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Biden has vowed to tell Putin ‘what the red lines are’ at negotiations in Geneva

US President Joe Biden and his Russian counterpart Vladimir Putin are meeting in Geneva on Wednesday for talks aimed at building a rapid end to bilateral relations.

At their first meeting, the leaders, presidents, will address the issues, grievances and lawsuits against each other, including their claims. Cyber ​​attacks in Russia and disrupt elections, Penalties in the US against the suspicions of Moscow and the Kremlin on the rise of Nato forces in eastern Europe.

Other evils in this relationship are arms control agreements, war in Ukraine and Moscow Arrest of the defendant Alexei Navalny, leaving a few to do with the deal.

Biden described Putin as “the right enemy” before his meeting and said he would explain to the Russian leader “what the red lines are”.

He also said Russia wants to run the transatlantic alliance and that the US is growing with the worst cyber attacks.

“I tell President Putin that there are areas in which we can agree, if they choose,” Biden said on Monday. “And if they choose to disagree and act the way they did in the past, cybersecurity and so on, we will respond. We will respond in the same way.”

The meeting is set to begin at 1pm in Geneva and can take up to five hours, with pauses and discussions between the two delegates, the Kremlin said Tuesday. The leaders meet in two ways: one with a small group including the US Secretary of State and the Russian Foreign Minister and the other at a general meeting.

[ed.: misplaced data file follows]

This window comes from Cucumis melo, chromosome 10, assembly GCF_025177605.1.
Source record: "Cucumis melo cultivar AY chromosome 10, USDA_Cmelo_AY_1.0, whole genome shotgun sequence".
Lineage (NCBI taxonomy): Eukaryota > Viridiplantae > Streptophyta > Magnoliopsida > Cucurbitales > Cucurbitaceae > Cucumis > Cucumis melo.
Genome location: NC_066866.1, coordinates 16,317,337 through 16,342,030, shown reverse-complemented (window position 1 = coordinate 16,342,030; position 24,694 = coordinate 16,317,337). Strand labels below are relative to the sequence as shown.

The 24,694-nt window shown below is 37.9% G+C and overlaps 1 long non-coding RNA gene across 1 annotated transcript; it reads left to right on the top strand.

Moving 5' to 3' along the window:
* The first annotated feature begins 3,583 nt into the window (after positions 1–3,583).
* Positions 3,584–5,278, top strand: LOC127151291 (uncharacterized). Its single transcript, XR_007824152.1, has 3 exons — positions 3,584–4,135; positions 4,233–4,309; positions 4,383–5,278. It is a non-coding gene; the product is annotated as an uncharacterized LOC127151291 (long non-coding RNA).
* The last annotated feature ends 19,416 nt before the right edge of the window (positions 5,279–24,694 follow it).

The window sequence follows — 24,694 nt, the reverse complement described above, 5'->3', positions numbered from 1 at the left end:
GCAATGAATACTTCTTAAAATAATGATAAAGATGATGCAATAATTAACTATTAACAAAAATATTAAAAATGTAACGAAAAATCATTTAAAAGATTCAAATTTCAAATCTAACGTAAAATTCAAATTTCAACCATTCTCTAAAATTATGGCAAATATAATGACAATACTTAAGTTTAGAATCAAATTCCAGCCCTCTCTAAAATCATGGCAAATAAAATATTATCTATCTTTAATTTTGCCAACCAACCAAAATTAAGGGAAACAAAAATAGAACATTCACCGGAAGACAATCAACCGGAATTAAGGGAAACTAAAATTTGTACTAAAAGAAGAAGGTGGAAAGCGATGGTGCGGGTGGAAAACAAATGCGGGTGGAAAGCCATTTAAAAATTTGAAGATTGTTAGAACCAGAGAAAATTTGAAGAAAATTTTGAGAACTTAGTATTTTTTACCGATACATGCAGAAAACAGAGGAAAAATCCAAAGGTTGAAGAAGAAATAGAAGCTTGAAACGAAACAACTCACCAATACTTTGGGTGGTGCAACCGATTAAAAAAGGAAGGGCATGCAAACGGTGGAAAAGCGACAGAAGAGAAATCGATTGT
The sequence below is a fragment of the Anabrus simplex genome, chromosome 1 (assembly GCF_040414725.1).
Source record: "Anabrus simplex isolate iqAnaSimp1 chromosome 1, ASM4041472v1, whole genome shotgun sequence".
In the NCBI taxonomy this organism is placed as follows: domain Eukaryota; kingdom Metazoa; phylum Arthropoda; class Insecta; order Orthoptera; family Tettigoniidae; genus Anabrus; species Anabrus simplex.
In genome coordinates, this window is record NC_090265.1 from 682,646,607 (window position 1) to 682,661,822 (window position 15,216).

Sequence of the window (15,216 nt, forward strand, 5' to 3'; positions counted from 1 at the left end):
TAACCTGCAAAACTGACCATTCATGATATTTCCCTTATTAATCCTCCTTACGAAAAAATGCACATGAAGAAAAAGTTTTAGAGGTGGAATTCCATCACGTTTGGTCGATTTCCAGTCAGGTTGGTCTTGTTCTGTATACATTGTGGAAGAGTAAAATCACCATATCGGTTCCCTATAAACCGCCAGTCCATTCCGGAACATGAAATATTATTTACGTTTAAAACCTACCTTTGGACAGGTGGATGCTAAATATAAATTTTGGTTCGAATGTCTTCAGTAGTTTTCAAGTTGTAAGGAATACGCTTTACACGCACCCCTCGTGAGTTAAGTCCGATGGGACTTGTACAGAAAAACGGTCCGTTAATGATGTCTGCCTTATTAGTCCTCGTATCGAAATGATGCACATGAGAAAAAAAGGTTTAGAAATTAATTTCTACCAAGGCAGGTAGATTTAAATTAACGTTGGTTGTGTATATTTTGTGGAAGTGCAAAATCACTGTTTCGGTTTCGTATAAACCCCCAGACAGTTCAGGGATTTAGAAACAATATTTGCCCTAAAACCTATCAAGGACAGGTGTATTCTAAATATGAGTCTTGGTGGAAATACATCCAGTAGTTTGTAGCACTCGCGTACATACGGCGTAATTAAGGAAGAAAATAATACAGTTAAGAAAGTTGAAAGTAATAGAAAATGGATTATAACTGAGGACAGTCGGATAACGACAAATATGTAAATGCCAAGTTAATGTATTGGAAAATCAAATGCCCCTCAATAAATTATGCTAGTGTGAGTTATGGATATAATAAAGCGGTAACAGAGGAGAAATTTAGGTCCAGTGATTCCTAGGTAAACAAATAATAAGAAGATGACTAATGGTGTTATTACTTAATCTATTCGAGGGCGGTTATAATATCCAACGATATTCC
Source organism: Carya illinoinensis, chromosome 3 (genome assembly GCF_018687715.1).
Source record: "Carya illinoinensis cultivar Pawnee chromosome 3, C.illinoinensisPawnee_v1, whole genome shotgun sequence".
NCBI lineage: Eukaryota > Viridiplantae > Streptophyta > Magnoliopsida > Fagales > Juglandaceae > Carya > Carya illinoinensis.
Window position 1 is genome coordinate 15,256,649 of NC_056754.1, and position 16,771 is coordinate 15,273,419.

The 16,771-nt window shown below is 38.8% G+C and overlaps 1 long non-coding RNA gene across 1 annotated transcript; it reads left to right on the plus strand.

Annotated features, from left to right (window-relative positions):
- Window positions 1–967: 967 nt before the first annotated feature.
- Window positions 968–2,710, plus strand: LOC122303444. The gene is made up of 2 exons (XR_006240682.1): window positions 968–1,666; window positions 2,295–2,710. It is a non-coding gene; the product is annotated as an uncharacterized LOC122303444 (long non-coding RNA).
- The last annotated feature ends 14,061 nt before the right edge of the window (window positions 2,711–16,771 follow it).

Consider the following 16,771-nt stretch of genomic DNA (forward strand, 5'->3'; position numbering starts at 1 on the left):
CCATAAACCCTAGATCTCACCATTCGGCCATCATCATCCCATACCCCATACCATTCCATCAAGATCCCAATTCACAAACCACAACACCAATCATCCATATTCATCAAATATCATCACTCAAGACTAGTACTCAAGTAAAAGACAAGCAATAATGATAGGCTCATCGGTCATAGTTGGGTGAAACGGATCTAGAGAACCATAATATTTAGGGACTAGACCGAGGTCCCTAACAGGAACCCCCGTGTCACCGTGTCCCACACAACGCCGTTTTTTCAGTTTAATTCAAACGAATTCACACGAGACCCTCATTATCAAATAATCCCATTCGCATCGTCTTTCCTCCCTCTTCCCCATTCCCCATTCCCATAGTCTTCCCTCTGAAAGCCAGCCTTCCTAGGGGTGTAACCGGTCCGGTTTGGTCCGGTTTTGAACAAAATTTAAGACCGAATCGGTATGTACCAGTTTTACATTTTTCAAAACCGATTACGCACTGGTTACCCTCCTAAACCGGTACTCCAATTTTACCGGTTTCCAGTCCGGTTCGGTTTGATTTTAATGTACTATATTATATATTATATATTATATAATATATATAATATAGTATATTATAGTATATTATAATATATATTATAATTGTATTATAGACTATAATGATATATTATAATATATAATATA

Biden left for Geneva a week later in Europe assembly G7, EU and Nato allies. Responding to the threats posed by Russia is in talks with Western leaders. The US president said world leaders thanked him for hosting the conference, which was attended by some experts I protested such as giving Putin a unique victory.

Moscow has been keen to reduce hopes of talks. Researchers on both sides have suggested that by coincidence, the conference could be the next cold war between them.

Putin’s adviser, Yuri Ushakov, said the relationship between Moscow and Washington was “strained”. “I think both sides understand that it is time to address the growing problem,” he told Russian media.

Both the White House and the Kremlin will take part in military control, cyber security and climate change. earlier this year.

Kremlin officials said the talks would include the ability to exchange citizens who are in the prisons of their fellow human beings.

Ambassadors sent to both countries quit their jobs earlier in the year after several incidents in which Biden agreed with the interviewer that Putin was a “murderer”. All ambassadors are expected to return to their seats in Moscow and Washington following the meeting, according to three people familiar with the plans.

When he agreed to Russia’s request for a post-summit talks – which could mean dissolving ties – Biden would hold a private press conference instead of joining Putin.

In 2018, Donald Trump held talks with Putin when the US leader appeared to agree with his Russian counterpart over his intelligence.

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